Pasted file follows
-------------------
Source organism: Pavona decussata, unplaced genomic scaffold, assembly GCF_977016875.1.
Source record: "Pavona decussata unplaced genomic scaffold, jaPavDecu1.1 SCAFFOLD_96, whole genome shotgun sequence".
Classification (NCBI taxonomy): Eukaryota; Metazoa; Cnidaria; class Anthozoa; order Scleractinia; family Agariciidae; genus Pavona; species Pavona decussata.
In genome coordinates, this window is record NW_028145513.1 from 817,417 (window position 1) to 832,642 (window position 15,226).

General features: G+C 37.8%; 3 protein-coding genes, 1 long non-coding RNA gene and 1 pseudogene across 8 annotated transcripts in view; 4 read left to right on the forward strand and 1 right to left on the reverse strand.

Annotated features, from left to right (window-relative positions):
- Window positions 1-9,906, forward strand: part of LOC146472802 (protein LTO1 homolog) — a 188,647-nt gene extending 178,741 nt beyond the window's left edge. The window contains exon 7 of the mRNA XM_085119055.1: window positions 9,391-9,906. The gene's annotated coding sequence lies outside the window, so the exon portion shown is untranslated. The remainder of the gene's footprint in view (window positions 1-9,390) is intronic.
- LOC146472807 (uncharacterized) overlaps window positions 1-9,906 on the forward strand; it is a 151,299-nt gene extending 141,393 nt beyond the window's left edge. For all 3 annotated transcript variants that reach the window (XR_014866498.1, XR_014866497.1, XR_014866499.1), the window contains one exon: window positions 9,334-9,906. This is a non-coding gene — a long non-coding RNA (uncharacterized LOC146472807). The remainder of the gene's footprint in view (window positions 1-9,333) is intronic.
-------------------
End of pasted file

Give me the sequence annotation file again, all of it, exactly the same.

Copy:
Source organism: Pavona decussata, unplaced genomic scaffold, assembly GCF_977016875.1.
Source record: "Pavona decussata unplaced genomic scaffold, jaPavDecu1.1 SCAFFOLD_96, whole genome shotgun sequence".
Classification (NCBI taxonomy): Eukaryota; Metazoa; Cnidaria; class Anthozoa; order Scleractinia; family Agariciidae; genus Pavona; species Pavona decussata.
In genome coordinates, this window is record NW_028145513.1 from 817,417 (window position 1) to 832,642 (window position 15,226).

General features: G+C 37.8%; 3 protein-coding genes, 1 long non-coding RNA gene and 1 pseudogene across 8 annotated transcripts in view; 4 read left to right on the forward strand and 1 right to left on the reverse strand.

Annotated features, from left to right (window-relative positions):
- Window positions 1-9,906, forward strand: part of LOC146472802 (protein LTO1 homolog) — a 188,647-nt gene extending 178,741 nt beyond the window's left edge. The window contains exon 7 of the mRNA XM_085119055.1: window positions 9,391-9,906. The gene's annotated coding sequence lies outside the window, so the exon portion shown is untranslated. The remainder of the gene's footprint in view (window positions 1-9,390) is intronic.
- LOC146472807 (uncharacterized) overlaps window positions 1-9,906 on the forward strand; it is a 151,299-nt gene extending 141,393 nt beyond the window's left edge. For all 3 annotated transcript variants that reach the window (XR_014866498.1, XR_014866497.1, XR_014866499.1), the window contains one exon: window positions 9,334-9,906. This is a non-coding gene — a long non-coding RNA (uncharacterized LOC146472807). The remainder of the gene's footprint in view (window positions 1-9,333) is intronic.